When Forbes released its 30 under 30 list for 2018, 11 former Duke students found themselves among the ranks of innovators across a variety of fields, ranging from energy to games. The annual 30 under 30 list includes 600 "young stars" under age 30 in 20 different industries. The Chronicle looked at why the 11 former Duke students were selected. 

Jake Stauch

Jake Stauch, 26, made Forbes’ list of 30 under 30 for games created by his startup NeuroPlus. The company has developed a brain-controlled video game to help children with ADHD improve their attention spans, which a Duke researcher recently found was three-to-four times more effective than traditional treatments. 

"Obviously it's an incredible honor to be named to the list," he said.

Stauch, who attended Duke from 2009 to 2012 before leaving to focus on his startup, was a researcher at the Duke Center for Cognitive Neuroscience, competed in the Duke Startup Challenge and founded a residential accelerator program for student entrepreneurs called InCube. He currently works with the Melissa and Doug Entrepreneurship program to coach student entrepreneurs at Duke and still lives in the area.

Caroline Fairchild

Caroline Fairchild, 27, graduated from Duke cum laude in 2012 with a degree in Public Policy, a minor in English and a Policy Journalism and a Media Studies Certificate. She earned a spot on this year’s 30 under 30 list for media because of her work as the managing news editor for LinkedIn, and prior to her promotion to that position she headed up the platform’s digital strategy on professional women and workplace gender issues. Before joining LinkedIn she founded The Broadsheet, Fortune’s first daily newsletter for women. 

During her time at Duke, Fairchild was a Robertson Scholar who played club volleyball and wrote for The Chronicle—an experience she writes was formative to future caree.

"It's such an honor to be included on a list with so many fantastic young leaders, including several who also went to Duke," Fairchild wrote. "I developed my passion for business journalism within the halls of The Chronicle office, and I feel very lucky to now be able to share that passion with big audiences both on and off LinkedIn."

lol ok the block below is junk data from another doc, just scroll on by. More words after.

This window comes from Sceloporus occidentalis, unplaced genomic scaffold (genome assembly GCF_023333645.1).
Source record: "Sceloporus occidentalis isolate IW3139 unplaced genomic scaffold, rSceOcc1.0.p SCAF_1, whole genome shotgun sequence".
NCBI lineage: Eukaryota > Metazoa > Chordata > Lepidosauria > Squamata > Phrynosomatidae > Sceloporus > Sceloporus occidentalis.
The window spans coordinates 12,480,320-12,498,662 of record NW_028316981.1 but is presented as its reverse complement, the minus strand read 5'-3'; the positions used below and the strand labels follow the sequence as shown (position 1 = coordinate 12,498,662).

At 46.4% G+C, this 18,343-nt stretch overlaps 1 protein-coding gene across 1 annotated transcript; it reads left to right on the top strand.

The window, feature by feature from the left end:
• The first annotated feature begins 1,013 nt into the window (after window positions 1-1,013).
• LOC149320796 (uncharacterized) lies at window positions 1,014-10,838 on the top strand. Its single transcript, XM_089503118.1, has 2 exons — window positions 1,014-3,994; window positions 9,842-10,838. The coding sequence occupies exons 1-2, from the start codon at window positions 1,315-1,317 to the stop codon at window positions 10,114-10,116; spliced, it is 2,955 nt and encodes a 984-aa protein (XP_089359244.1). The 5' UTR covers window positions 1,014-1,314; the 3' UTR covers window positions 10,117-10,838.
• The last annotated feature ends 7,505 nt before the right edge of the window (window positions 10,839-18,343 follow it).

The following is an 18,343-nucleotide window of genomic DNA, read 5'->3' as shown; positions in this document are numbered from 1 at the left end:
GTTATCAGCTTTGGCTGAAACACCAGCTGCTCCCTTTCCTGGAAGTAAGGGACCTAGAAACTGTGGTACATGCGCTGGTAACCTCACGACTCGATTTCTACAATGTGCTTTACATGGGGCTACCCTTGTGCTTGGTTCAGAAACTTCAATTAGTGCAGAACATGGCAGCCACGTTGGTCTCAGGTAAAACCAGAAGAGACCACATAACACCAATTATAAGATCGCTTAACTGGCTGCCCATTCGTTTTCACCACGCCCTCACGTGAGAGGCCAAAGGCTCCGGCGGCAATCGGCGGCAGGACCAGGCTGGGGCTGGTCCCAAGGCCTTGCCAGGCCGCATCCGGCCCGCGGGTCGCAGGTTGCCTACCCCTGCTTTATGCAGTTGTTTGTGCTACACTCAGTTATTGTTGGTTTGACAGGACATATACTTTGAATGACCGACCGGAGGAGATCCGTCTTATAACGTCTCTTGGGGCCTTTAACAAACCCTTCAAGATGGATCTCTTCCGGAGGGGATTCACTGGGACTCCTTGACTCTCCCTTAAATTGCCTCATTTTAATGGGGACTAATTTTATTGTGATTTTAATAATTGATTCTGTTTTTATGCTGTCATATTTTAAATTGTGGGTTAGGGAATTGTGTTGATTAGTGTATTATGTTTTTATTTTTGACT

Jacob Tobia

Jacob Tobia, 26, earned a spot on Forbes’ 30 under 30 list in media for selling their book “Sissy” to Putnam Books for six figures and working as a social media manager for the Emmy-award winning show “Transparent.” Tobia has become known nationally as a voice for nonbinary and gender non-conforming individuals, and previously worked with the United Nations Foundation and the Human Rights Campaign. 

They graduated summa cum laude from Duke in 2014 with a Program II major and were a Distinguished Alumni Award Nominee in 2016-2017, a Benjamin N. Duke scholar and a Truman Scholarship recipient from 2014-2017. During their time at Duke, Tobia served as Duke Student Government’s Vice President of Equity and Outreach in 2014-2015. They are also a member of the Duke Entertainment Media Arts Network.

Scott Martin

Scott Martin, Pratt ‘14, is 25 and was named to the 30 under 30 Energy list for his work on a zero emission power system at 8 Rivers Capital. Named NET Power, the project works on an electric generation system that captures its own carbon emissions. Martin graduated with distinction and magna cum laude with a bachelor of science of engineering degree in mechanical engineering. During his time at the University, he was the captain and president of the Duke Ice Hockey team and member of Pi Kappa Phi fraternity.

Karim Khalil

Twenty-seven year old Karim Khalil, Pratt ‘12, earned a spot on the 30 under 30 Energy list for developing a technology that recaptures water vapor that normally escapes power plants through evaporation, and then recycles the vapor into the cooling system. Khalil co-founded the Infinite Cooling startup using this technology. He graduated from Duke with a bachelor of science of engineering degree and majored in mechanical engineering.

Hannah Kate Sieber

Hannah Sieber, Trinity ‘13, cofounded EcoFlow Tech, which developed and produces a battery pack that holds its charge for one year and, at full capacity, can recharge a phone more than 30 times or a mini-fridge for 10 hours. The battery is sturdy and water resistant, and can be recharged with solar power, in addition to the traditional wall socket option. Sieber graduated with degrees in Chinese Studies and International Comparative Studies with highest distinction. During her time at Duke, Sieber was a part of Delta Gamma sorority and Business Oriented Women.